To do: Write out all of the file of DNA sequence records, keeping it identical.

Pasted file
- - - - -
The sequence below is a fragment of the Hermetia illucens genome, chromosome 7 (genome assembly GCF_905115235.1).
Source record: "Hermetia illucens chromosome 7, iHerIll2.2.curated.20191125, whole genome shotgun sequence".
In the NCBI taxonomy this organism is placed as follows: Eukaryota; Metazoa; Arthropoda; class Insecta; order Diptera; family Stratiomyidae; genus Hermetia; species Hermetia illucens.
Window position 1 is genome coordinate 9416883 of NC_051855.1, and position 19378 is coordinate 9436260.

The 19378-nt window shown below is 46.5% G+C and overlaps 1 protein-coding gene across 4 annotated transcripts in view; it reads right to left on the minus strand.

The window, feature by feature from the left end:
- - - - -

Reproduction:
The sequence below is a fragment of the Hermetia illucens genome, chromosome 7 (genome assembly GCF_905115235.1).
Source record: "Hermetia illucens chromosome 7, iHerIll2.2.curated.20191125, whole genome shotgun sequence".
In the NCBI taxonomy this organism is placed as follows: Eukaryota; Metazoa; Arthropoda; class Insecta; order Diptera; family Stratiomyidae; genus Hermetia; species Hermetia illucens.
Window position 1 is genome coordinate 9416883 of NC_051855.1, and position 19378 is coordinate 9436260.

The 19378-nt window shown below is 46.5% G+C and overlaps 1 protein-coding gene across 4 annotated transcripts in view; it reads right to left on the minus strand.

The window, feature by feature from the left end: